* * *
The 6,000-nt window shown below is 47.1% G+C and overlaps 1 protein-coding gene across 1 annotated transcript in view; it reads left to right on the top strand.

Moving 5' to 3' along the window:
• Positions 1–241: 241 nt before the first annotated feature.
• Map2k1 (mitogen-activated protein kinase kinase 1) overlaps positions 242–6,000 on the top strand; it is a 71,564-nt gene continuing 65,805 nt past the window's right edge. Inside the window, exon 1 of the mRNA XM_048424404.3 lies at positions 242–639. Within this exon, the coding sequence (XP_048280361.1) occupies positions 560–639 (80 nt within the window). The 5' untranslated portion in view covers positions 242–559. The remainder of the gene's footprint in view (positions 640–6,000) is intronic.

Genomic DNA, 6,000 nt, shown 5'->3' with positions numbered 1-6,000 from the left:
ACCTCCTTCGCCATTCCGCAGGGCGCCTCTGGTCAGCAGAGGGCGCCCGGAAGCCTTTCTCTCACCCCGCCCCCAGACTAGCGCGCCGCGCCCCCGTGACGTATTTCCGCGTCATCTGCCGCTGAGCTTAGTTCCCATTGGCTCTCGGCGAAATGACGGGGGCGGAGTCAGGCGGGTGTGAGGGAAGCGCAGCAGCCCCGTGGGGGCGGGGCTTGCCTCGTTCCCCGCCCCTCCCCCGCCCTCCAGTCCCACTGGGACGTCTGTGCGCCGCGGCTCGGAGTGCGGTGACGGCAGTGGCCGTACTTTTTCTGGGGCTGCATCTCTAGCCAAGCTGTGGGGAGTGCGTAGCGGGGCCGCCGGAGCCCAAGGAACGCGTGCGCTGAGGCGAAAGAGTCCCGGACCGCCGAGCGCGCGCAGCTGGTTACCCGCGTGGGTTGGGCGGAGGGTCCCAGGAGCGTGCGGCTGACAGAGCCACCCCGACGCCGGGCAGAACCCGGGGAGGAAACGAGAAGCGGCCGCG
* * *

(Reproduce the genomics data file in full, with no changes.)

The 6,000-nt window shown below is 47.1% G+C and overlaps 1 protein-coding gene across 1 annotated transcript in view; it reads left to right on the top strand.

Moving 5' to 3' along the window:
• Positions 1–241: 241 nt before the first annotated feature.
• Map2k1 (mitogen-activated protein kinase kinase 1) overlaps positions 242–6,000 on the top strand; it is a 71,564-nt gene continuing 65,805 nt past the window's right edge. Inside the window, exon 1 of the mRNA XM_048424404.3 lies at positions 242–639. Within this exon, the coding sequence (XP_048280361.1) occupies positions 560–639 (80 nt within the window). The 5' untranslated portion in view covers positions 242–559. The remainder of the gene's footprint in view (positions 640–6,000) is intronic.

Genomic DNA, 6,000 nt, shown 5'->3' with positions numbered 1-6,000 from the left:
ACCTCCTTCGCCATTCCGCAGGGCGCCTCTGGTCAGCAGAGGGCGCCCGGAAGCCTTTCTCTCACCCCGCCCCCAGACTAGCGCGCCGCGCCCCCGTGACGTATTTCCGCGTCATCTGCCGCTGAGCTTAGTTCCCATTGGCTCTCGGCGAAATGACGGGGGCGGAGTCAGGCGGGTGTGAGGGAAGCGCAGCAGCCCCGTGGGGGCGGGGCTTGCCTCGTTCCCCGCCCCTCCCCCGCCCTCCAGTCCCACTGGGACGTCTGTGCGCCGCGGCTCGGAGTGCGGTGACGGCAGTGGCCGTACTTTTTCTGGGGCTGCATCTCTAGCCAAGCTGTGGGGAGTGCGTAGCGGGGCCGCCGGAGCCCAAGGAACGCGTGCGCTGAGGCGAAAGAGTCCCGGACCGCCGAGCGCGCGCAGCTGGTTACCCGCGTGGGTTGGGCGGAGGGTCCCAGGAGCGTGCGGCTGACAGAGCCACCCCGACGCCGGGCAGAACCCGGGGAGGAAACGAGAAGCGGCCGCG